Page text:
For Campbell, Praise May Be Answered

By Thomas Boswell
Sunday, April 9, 2006


Chad Campbell was born in Andrews, Tex. -- population 10,000. That's just a hoot from Lewisville, where he lives now. When you're comfortable hunting with small-town friends, there isn't much call for fancy dressing. When you play the bush league golf circuit for four years because they give you $5,000-an-event in appearance money as "the Tiger Woods of the Hooters Tour," life is pretty much open collar and low stress. Not at all like leading the Masters on Sunday. No, not a bit.

Campbell has lived so far off the glamour radar screen that he claims he never had a sport coat until he hit the PGA Tour. Then, people started giving them to him every time he won: the 2003 Tour Championship, the '04 Bay Hill Classic and this spring's Bob Hope Chrysler Classic.

"I played in the Ryder Cup, too, so you get some there," Campbell said with his moon-faced grin.

Of course, you know where this is going. With a one-shot lead and 32 holes left to play at Augusta National on Sunday, is somebody about to hand him a green jacket, too?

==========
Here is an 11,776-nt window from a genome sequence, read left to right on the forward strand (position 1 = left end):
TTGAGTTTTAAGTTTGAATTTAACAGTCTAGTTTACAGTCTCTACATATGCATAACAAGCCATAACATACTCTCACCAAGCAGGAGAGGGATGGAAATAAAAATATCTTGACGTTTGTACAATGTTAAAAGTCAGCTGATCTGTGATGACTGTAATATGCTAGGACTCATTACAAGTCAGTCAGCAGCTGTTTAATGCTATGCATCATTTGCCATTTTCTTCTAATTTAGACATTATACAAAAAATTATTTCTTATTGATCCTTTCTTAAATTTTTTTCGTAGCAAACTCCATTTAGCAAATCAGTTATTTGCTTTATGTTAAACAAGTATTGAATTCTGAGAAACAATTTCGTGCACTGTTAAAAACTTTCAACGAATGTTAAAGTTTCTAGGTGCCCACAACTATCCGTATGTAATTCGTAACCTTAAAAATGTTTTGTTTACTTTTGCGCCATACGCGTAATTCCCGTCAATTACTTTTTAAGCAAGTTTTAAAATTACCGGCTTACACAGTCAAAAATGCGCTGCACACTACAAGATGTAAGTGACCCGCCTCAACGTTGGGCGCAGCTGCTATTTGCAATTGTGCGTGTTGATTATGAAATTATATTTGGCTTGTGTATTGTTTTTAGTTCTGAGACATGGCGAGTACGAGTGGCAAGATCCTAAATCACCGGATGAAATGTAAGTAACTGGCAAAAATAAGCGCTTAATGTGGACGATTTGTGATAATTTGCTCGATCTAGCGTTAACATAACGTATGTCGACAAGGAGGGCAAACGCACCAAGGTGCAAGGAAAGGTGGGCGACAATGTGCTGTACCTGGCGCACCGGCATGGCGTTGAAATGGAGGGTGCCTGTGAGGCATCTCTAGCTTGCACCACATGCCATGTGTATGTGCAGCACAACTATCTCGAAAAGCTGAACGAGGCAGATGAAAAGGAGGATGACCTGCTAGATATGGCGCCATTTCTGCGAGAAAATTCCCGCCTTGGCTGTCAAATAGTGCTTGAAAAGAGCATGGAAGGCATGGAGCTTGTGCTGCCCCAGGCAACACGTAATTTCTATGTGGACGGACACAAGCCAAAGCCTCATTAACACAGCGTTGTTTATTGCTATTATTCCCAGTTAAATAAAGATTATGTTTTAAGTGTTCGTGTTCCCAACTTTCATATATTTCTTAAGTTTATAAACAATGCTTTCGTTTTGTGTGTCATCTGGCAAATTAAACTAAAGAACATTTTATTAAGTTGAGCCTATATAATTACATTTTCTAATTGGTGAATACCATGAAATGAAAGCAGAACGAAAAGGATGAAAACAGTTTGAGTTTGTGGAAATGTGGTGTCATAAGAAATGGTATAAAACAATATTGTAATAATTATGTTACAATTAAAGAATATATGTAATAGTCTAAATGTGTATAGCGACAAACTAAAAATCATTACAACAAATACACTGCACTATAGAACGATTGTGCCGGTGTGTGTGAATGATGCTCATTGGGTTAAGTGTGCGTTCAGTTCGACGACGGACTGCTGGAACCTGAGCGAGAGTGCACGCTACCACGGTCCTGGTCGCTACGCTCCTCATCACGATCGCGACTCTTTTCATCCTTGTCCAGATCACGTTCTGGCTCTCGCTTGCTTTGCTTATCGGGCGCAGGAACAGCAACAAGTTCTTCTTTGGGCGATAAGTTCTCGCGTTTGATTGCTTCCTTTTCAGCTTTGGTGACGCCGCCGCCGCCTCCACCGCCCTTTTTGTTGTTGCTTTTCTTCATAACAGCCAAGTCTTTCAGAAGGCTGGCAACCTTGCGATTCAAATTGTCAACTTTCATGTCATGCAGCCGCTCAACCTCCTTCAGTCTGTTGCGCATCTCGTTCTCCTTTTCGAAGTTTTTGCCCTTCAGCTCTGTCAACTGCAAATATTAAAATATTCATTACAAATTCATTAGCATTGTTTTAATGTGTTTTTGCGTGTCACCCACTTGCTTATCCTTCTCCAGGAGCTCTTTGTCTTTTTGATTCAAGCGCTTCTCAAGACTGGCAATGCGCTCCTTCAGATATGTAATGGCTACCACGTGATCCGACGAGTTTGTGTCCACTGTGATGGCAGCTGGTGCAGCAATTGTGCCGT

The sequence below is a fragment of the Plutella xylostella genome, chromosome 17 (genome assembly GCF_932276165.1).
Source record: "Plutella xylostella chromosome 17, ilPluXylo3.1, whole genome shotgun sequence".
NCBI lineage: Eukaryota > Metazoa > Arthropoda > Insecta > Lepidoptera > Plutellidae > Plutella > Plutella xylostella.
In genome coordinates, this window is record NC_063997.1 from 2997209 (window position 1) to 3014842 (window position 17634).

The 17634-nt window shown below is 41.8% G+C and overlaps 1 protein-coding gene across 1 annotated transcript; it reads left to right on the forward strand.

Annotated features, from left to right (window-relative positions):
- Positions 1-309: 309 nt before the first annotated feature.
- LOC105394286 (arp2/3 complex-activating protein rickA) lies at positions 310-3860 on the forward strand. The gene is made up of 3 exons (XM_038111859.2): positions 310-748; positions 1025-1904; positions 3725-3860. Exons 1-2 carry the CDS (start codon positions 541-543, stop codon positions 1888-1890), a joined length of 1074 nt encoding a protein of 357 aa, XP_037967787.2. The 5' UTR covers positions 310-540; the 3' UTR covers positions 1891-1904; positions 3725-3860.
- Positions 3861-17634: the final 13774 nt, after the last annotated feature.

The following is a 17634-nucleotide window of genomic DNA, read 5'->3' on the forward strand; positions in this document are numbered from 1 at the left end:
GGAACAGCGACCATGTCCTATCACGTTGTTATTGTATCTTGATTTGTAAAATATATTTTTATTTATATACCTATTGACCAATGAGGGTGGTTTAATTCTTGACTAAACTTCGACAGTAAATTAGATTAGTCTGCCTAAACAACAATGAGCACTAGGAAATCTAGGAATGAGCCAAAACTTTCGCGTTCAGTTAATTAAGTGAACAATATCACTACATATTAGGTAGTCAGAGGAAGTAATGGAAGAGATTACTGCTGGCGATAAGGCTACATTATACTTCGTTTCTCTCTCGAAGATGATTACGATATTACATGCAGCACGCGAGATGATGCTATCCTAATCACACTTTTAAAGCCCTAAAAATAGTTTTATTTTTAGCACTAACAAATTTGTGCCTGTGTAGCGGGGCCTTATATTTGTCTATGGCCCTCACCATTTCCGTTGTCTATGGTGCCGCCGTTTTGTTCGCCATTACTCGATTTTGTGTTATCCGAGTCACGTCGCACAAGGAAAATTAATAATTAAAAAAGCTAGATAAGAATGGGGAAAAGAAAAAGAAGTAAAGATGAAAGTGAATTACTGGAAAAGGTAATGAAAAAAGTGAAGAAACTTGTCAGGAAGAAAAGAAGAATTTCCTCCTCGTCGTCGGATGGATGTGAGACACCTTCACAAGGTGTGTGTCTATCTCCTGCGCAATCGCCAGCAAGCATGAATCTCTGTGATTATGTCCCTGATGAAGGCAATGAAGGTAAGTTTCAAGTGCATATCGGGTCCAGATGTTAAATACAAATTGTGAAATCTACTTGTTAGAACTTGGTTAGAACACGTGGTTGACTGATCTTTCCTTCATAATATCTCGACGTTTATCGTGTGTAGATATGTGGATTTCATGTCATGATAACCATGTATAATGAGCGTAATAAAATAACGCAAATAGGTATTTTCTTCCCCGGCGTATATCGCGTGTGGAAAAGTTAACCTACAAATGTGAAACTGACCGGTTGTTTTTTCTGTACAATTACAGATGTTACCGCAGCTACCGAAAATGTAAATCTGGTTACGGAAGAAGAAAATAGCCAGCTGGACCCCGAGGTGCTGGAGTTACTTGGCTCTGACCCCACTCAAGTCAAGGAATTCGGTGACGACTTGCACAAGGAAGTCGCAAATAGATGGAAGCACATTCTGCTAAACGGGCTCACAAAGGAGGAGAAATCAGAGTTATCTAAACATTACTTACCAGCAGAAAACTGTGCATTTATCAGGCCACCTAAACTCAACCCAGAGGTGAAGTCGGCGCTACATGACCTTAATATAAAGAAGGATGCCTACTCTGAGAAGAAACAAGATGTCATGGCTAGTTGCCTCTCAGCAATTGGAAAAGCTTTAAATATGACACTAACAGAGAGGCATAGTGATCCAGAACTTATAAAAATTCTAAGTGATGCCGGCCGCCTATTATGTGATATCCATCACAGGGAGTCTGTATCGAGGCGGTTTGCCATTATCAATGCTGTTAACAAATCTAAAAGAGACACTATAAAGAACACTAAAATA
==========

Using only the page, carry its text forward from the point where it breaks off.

As Campbell played four holes on this rain-abbreviated Saturday -- going birdie-birdie, then a nerve-rattling bogey-bogey to stand 6 under par, one shot ahead of Tim Clark and Rocco Mediate -- plenty in golf think his time for a radical wardrobe upgrade has arrived. In particular, Campbell's rivals say they see green when they watch him. You'd think they were talking about a Tiger, not a Chad.

"He's one of our best -- if not the best hitter of the ball -- that we have. He's in the top three," Rocco Mediate said.

Added Vijay Singh: "Oh, he's a great player. He's won a few. He's a very good front-runner. I don't think he's scared, especially with a lead. He could be a very dangerous person."

Once selected the Tour's best new player in a poll of his peers, Campbell gets the respect usually associated with players of much larger reputation.

"He's just a tremendous player," said Phil Mickelson, who doesn't strain himself praising contemporaries. "Last year wasn't his best. He came back really hungry to play well. And he is. He's going to be really tough."

If this Masters is the week Campbell identifies himself to the millions, it would certainly square a lifelong circle. His father's hero was Jack Nicklaus, who won the Masters six times. That family fascination with the Bear led to Campbell's original interest in the game. Now, ironically, the powerful 6-foot-1, 205-pounder has grown up to look like Nicklaus as he morphed from young and dumpy-rumpled to trim and mature.

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